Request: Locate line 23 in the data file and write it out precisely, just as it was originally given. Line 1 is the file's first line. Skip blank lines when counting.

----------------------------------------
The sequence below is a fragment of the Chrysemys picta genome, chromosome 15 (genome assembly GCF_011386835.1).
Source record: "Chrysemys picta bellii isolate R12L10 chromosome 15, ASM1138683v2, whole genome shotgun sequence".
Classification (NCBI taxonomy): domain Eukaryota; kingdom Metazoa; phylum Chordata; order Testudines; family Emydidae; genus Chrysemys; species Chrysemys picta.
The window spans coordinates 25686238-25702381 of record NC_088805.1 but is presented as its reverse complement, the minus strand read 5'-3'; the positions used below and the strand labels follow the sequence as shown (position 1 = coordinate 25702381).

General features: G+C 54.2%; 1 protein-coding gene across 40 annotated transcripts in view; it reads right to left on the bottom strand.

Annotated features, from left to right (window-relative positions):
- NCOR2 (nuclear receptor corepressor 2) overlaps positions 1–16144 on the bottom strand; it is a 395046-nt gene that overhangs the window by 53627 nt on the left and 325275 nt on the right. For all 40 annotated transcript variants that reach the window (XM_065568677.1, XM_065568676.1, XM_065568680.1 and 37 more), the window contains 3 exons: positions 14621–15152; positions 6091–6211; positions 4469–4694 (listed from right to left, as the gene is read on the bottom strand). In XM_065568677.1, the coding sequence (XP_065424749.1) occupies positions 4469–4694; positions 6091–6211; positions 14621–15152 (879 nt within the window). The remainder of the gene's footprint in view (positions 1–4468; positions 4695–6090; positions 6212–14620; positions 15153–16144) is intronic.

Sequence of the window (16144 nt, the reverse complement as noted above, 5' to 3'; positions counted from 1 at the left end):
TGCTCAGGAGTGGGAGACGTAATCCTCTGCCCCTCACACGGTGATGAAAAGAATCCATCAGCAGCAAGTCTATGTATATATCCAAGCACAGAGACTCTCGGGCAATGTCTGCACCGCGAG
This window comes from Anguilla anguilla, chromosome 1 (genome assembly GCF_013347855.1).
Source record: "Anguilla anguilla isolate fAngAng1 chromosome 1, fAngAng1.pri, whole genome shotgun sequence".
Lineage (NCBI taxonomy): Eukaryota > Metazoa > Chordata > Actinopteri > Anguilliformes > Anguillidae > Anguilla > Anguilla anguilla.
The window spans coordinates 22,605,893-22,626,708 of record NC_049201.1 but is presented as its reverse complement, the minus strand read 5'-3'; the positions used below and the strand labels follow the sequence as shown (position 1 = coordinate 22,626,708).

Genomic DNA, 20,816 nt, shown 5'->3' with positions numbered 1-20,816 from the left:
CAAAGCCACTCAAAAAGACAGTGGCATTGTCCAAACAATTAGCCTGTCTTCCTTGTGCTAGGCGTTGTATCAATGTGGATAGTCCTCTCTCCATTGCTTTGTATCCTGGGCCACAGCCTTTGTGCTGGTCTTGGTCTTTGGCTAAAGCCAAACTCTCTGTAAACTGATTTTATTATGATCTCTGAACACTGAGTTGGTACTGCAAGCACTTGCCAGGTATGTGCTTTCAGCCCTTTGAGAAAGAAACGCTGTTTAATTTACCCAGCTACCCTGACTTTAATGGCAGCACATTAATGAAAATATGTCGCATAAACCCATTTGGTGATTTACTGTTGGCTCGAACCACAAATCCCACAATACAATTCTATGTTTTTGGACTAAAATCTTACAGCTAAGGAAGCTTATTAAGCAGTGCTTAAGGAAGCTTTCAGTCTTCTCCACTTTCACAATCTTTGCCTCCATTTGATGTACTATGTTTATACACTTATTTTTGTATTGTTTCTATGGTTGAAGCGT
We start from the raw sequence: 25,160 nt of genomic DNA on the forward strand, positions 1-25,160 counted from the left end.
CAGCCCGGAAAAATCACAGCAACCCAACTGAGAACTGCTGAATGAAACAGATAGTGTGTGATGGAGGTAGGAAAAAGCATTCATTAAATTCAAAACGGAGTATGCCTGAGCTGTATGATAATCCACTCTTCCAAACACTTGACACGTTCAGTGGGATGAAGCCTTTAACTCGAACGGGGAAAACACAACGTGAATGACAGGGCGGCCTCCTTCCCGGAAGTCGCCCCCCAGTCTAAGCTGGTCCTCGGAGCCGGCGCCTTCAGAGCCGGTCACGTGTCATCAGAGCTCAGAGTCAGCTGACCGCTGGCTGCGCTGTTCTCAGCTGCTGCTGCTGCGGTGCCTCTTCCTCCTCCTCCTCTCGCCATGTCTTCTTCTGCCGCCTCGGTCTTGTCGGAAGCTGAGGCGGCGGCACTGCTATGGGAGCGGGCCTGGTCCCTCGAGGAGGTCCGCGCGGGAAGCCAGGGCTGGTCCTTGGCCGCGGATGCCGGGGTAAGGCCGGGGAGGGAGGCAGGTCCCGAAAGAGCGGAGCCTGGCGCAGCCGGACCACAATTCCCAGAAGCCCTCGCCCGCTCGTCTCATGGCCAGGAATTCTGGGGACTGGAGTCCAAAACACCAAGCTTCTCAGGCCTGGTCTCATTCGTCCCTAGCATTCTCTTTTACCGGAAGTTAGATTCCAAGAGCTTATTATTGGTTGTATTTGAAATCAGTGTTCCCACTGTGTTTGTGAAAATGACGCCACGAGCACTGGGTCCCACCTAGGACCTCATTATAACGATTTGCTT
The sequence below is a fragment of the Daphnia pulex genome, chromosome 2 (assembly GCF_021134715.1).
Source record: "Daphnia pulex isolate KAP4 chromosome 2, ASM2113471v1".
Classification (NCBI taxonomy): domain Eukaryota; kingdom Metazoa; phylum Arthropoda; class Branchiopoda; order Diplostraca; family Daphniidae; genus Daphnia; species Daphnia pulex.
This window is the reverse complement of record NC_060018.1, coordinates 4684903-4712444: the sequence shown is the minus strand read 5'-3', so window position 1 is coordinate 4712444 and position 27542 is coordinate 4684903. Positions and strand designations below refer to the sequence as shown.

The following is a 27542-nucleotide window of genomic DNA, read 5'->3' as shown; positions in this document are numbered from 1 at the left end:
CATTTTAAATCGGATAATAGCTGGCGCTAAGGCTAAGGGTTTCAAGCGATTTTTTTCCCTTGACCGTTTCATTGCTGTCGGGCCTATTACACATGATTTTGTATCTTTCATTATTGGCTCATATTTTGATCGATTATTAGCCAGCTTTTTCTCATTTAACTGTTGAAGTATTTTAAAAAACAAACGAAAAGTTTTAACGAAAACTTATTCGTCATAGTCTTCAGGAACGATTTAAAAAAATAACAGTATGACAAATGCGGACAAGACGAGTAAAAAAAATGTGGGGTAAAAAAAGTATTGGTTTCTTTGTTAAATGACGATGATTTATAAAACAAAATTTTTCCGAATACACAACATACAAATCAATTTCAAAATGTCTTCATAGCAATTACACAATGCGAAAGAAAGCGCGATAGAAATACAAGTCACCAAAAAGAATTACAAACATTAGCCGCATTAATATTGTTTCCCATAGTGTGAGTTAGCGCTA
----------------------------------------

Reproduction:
CATTTTAAATCGGATAATAGCTGGCGCTAAGGCTAAGGGTTTCAAGCGATTTTTTTCCCTTGACCGTTTCATTGCTGTCGGGCCTATTACACATGATTTTGTATCTTTCATTATTGGCTCATATTTTGATCGATTATTAGCCAGCTTTTTCTCATTTAACTGTTGAAGTATTTTAAAAAACAAACGAAAAGTTTTAACGAAAACTTATTCGTCATAGTCTTCAGGAACGATTTAAAAAAATAACAGTATGACAAATGCGGACAAGACGAGTAAAAAAAATGTGGGGTAAAAAAAGTATTGGTTTCTTTGTTAAATGACGATGATTTATAAAACAAAATTTTTCCGAATACACAACATACAAATCAATTTCAAAATGTCTTCATAGCAATTACACAATGCGAAAGAAAGCGCGATAGAAATACAAGTCACCAAAAAGAATTACAAACATTAGCCGCATTAATATTGTTTCCCATAGTGTGAGTTAGCGCTA